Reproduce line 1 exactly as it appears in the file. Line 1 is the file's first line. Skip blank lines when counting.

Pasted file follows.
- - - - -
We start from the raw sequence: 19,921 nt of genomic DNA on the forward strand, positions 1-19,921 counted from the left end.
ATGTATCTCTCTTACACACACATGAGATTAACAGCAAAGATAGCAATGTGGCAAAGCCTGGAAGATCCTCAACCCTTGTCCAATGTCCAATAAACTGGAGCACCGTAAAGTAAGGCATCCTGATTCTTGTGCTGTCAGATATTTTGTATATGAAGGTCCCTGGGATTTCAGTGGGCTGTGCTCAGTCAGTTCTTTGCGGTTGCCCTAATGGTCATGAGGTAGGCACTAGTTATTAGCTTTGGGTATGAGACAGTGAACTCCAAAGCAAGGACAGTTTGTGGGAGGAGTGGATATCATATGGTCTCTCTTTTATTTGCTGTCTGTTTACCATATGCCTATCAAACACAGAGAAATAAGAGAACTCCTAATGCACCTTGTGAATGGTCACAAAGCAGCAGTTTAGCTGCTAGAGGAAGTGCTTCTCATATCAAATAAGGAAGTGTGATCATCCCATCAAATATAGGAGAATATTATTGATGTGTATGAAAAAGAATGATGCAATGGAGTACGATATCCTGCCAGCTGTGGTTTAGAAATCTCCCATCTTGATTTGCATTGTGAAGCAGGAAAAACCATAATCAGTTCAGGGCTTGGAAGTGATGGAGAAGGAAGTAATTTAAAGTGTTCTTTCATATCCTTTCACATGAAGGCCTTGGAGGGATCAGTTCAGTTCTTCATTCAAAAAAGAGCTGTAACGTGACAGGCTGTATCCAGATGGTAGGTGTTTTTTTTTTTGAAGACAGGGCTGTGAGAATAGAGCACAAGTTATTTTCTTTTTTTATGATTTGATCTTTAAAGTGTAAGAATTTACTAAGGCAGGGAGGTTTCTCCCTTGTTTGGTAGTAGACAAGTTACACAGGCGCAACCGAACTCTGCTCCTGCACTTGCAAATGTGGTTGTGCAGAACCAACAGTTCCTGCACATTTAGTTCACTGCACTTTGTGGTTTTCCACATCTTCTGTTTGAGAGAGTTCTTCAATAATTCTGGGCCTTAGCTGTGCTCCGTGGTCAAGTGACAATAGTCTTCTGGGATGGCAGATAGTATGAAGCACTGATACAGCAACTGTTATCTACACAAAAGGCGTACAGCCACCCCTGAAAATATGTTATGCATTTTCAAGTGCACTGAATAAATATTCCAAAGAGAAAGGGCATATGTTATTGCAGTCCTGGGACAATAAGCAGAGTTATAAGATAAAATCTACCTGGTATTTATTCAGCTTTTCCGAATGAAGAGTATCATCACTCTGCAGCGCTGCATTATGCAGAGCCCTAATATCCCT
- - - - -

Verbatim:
We start from the raw sequence: 19,921 nt of genomic DNA on the forward strand, positions 1-19,921 counted from the left end.